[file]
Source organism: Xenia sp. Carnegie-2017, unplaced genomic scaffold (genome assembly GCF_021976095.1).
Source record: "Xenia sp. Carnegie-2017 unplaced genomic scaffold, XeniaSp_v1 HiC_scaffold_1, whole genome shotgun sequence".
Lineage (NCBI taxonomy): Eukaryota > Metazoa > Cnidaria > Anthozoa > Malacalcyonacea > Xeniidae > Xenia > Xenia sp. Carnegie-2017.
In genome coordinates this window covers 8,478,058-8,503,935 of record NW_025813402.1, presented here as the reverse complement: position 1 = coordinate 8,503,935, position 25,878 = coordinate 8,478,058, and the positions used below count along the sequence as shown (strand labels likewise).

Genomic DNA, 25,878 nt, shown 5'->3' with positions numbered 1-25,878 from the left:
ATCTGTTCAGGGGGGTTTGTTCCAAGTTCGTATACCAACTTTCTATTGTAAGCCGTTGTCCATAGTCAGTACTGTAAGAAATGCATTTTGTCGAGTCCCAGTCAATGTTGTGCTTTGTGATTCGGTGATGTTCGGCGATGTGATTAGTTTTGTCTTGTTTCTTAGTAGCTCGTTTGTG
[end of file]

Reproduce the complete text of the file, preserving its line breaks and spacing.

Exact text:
Source organism: Xenia sp. Carnegie-2017, unplaced genomic scaffold (genome assembly GCF_021976095.1).
Source record: "Xenia sp. Carnegie-2017 unplaced genomic scaffold, XeniaSp_v1 HiC_scaffold_1, whole genome shotgun sequence".
Lineage (NCBI taxonomy): Eukaryota > Metazoa > Cnidaria > Anthozoa > Malacalcyonacea > Xeniidae > Xenia > Xenia sp. Carnegie-2017.
In genome coordinates this window covers 8,478,058-8,503,935 of record NW_025813402.1, presented here as the reverse complement: position 1 = coordinate 8,503,935, position 25,878 = coordinate 8,478,058, and the positions used below count along the sequence as shown (strand labels likewise).

Genomic DNA, 25,878 nt, shown 5'->3' with positions numbered 1-25,878 from the left:
ATCTGTTCAGGGGGGTTTGTTCCAAGTTCGTATACCAACTTTCTATTGTAAGCCGTTGTCCATAGTCAGTACTGTAAGAAATGCATTTTGTCGAGTCCCAGTCAATGTTGTGCTTTGTGATTCGGTGATGTTCGGCGATGTGATTAGTTTTGTCTTGTTTCTTAGTAGCTCGTTTGTG